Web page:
For Burnett, mechanics are key
In Game 2 against the Angels, for the first 4 innings, A.J. Burnett was dominant. However, in the 5th frame, the wheels came off and the bad Burnett arrived, as he allowed 2 hits, hit a batter, walked a batter, and gave up a run on a wild pitch (in that order). He managed to escape the inning with only 2 ER on the board for the Angels, though, they seemed poised to score a lot more given Burnett’s complete lack of command in that particular half inning (blame it on the bats, I guess).
Former scout Frank Piliere (Fanhouse) noted that mechanical issues were behind Burnett’s struggles:
Saunders’ performance aside, the key to the night might have been the Angels’ inability to land a knockout blow on a struggling Burnett in the fifth inning. If you examine him closely in that inning, pretty much all the things that could go wrong in his delivery did. Not only did his command suffer, but so did his velocity and the bite on his breaking ball. Normally at 94-96 mph, he was pitching around 91-92 at some points in the trouble innings.
Looking more closely at his delivery, it was clear in several slow-motion replays what was going wrong. Continuing to open up his front shoulder early as he tends to do when he’s going badly, Burnett was suddenly pulling off of his release point, causing the ball to run to his arm side. This is what caused the decrease in velocity and also the loss of command. It also made it far more difficult for him to get on top of his big breaking ball. Instead, we saw him getting around that pitch as his arm slot dropped. When the front shoulder opens, the elbow and arm slot come down. Burnett at his best is on top of the ball, producing that explosive velocity and downer breaking ball.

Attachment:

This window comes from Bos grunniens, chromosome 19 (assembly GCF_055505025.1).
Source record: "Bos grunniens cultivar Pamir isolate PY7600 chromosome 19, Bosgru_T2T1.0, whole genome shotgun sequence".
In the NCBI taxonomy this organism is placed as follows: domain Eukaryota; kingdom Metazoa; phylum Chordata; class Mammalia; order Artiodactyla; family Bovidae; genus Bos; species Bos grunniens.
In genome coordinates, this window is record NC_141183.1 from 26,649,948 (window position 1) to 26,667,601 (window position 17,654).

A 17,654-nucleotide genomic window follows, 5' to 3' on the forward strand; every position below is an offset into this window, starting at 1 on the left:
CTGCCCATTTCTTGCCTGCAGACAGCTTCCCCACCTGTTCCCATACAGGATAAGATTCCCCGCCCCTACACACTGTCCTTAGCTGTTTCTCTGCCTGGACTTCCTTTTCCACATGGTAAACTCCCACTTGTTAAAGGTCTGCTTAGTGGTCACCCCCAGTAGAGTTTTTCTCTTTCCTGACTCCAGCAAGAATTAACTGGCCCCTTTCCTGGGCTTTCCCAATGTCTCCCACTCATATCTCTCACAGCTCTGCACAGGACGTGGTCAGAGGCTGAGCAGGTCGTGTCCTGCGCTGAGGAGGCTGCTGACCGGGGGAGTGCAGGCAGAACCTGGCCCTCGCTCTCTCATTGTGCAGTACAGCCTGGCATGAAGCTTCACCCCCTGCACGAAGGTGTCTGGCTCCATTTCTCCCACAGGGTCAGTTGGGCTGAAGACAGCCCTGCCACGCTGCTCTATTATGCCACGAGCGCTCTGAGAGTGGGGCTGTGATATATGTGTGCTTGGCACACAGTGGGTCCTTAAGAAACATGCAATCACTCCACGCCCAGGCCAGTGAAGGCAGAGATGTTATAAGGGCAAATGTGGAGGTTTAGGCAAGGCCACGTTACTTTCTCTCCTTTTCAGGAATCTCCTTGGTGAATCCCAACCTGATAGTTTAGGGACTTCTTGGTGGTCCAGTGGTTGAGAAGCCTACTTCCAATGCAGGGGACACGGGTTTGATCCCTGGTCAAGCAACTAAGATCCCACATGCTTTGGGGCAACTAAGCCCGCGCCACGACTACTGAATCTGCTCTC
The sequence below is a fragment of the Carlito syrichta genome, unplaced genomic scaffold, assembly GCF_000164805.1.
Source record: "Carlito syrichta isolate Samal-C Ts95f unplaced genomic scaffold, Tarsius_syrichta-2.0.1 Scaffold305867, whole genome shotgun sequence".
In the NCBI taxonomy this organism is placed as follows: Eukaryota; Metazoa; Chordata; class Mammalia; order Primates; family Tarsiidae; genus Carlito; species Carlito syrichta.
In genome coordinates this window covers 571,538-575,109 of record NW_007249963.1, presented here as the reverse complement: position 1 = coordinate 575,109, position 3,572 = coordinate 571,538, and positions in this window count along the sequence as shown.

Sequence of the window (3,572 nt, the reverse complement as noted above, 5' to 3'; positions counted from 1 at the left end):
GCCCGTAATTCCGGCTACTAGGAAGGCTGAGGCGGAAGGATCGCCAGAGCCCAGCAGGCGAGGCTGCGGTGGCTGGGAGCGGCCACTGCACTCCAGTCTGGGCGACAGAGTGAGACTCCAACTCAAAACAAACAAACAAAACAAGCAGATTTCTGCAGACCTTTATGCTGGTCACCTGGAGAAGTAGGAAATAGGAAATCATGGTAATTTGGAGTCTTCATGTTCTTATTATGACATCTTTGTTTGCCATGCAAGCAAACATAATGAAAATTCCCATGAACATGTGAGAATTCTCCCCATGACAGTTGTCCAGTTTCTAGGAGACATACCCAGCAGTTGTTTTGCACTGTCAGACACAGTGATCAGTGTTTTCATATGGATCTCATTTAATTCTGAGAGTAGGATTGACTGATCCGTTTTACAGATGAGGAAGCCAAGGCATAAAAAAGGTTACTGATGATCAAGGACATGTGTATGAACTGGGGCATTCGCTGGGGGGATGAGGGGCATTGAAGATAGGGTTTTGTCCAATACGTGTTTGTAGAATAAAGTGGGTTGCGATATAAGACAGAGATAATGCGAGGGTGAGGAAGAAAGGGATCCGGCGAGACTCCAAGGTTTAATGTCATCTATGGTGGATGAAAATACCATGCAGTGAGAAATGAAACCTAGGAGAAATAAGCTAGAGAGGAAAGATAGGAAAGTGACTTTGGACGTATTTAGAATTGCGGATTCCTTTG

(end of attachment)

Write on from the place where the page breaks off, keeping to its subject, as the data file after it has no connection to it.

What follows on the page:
This was an inning where not even Burnett’s stuff was at its typical level. With his mechanics betraying him, little command of his breaking ball and his velocity down the Angels had their opportunity to pounce on him. They did push two runs across, but this had the makings of a meltdown inning that Yankee fans have seen from Burnett at times in 2009. Lots of things could have gotten Los Angeles a win in Game 2, but the inability to break Burnett might be the most haunting thing about the loss.
Burnett’s mechanical problems have been documented throughout the year, so Piliere’s analysis doesn’t come as a surprise. Hopefully, with the weather much more favorable in Game 5 than it was in Game 2, he’ll be able to maintain control of his mechanics tonight and lead the Yankees to an ALCS victory.
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